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Saturday, 02 March 2013


I love these games.

in order:

Dennis Rodman

Calvin Klein

Herman Munster

Thankyou. I must confess that I have never been very good at quizes, and I cheated on this one. However, you have given me a fascinating journey through the photos and history represented here.

Thanks again

#1 is Fukojima Nakamori. #2 is Wesley Brooke-Hamster. #3 is Parker Marshall

The top one might be an Ansel Adams photograph in Manzanar. I don't know about the other 2.

Margaret Bourke-White,
Edward Steichen,
Walker Evans

I'm going

Ansel Adams
Arnold Newman
Walker Evans

zero 4 three?

Ok Mike

I'll give a shot at the first two......

1) Ansel Adams

2) Edward Weston

not sure on the last one

Top - Ansel Adams
Middle - Edward Steichen
Bottom Clarence John Laughlin

I have wild guesses for the first photo: Ansel Adams;
the third: Walker Evans;
but the third doesn't ring any bells for me... it looks like it could have been made anytime between, say, 1930 and 2013. :-)


Robert Adams
Diane Arbus
Cindy Sherman


I cant recall having ever seen any of the pictures before but I suspect the first one is Ansel Adams because I know he photographed Japanese Americans held internment camps during WWll (Shameful)

Not sure about the the other two yet but I guess it's against there normal style or subject.

I'll have my tea and try and figure it out!

I'm going to guess that top to bottom the photos are by Ansel Adams, Edward Weston, and Frances Benjamin Johnson. Do I win the prize?

I nailed the first one only. Obscure indeed :-)

The first one has to be Ansel Adam's work from his visit to the forced relocation camps for Japanese Americans during WWII. I'm just guessing that the second is a late Stieglitz or a Weston, doing a practical portrait for money or friendship, and I wonder if the last is another Adams (a record shot?) or an outtake from The Americans.

I LOVE Ansel Adams' Manzanar "relocation center" photos, I really get a sense of what he was feeling in them that I don't get from his famous work. I'm not familiar with that one in particular but it's got to be Adams.

The second one sort of looks like August Sander but the lighting looks like Weston or Penn- and the shirt collar and haircut sure don't look Weimar. Too modern and American for Sander (and in a studio to boot), Too relaxed and tonally smooth for Penn (and doesn't look like any of his signature backgrounds either) Weston?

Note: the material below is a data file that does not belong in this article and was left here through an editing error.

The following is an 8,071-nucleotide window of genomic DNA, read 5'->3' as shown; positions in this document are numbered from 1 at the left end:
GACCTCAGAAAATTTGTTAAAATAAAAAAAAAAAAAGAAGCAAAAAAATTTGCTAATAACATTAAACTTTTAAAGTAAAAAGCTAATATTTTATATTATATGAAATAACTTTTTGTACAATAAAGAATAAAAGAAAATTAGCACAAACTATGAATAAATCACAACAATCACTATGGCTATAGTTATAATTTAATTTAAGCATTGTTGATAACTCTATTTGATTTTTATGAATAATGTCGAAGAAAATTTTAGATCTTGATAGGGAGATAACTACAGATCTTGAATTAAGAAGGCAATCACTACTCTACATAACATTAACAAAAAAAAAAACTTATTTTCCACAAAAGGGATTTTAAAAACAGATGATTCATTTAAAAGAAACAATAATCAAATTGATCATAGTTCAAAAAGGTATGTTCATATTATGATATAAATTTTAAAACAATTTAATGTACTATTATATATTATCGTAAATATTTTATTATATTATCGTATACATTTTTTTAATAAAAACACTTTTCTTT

Someone working for Roy Stryker. That S curve composition doesn't look like something Walker Evans would do, not really Russell Lee either. John Vachon isn't famous enough, maybe an outlier by Lang or Gorden Parks?

I have a guess who the _subject_ of no. 2 is, and I think the subject is a famous photographer. Trying to google a photo OF the person I have in mind is proving difficult. Many BY him come up...

And I might be completely wrong!

Fun quiz!

I'll take a guess that the top one is Ansel Adams, only because I know he photographed Japanese-Americans in an internment camp in WW2. The other two? Can't even guess.

The first one reminds me of Helen Levitt, the second looks like a portrait of Ralph Gibson, and the third frankly is difficult to nail, this reminds me of some neo classical houses from the American south, Gordon Parks perhaps?

I know the first one, but more from its controversial content (I have the book) than style--the photographer is much more famous for other sorts of pictures.

Minor White
William Eggelston

Fairly strong guess on the first one. The others are Hail Mary shots.

No 1, probably Ansel Adams, I dimly remember him doing a series on the Japanese internment camps. No 2 could be anybody, probably a famous photographer doing a commission.If I knew who the subject was I suppose I would know the photographer too. no3 I would guess is Edward Weston, made when on a tour of ante-bellum mansions led by C.J. Laughlin.

[I was hoping people would guess Laughlin; only a couple did. By the way, Mark, did I ever tell you I worked with Clarence Laughlin's son at a garden center in D.C.? He showed me some of his father's books. --Mike]

One out of three.
No. 1: Ansel Adams because I knew he had done a series on the WWII Japanese internment camps. Thought it could have been Gene Smith from his time in Japan, but decided to go with Adams.

No. 2: Drew a blank. Should have thought of Weston as it looks a bit dated and he certainly did a lot of portraits.

No. 3: At least I got the era right. Thought it might be Walker Evans as he often photographed that sort of building, but his architectural shots often filled the frame and weren't as environmental.

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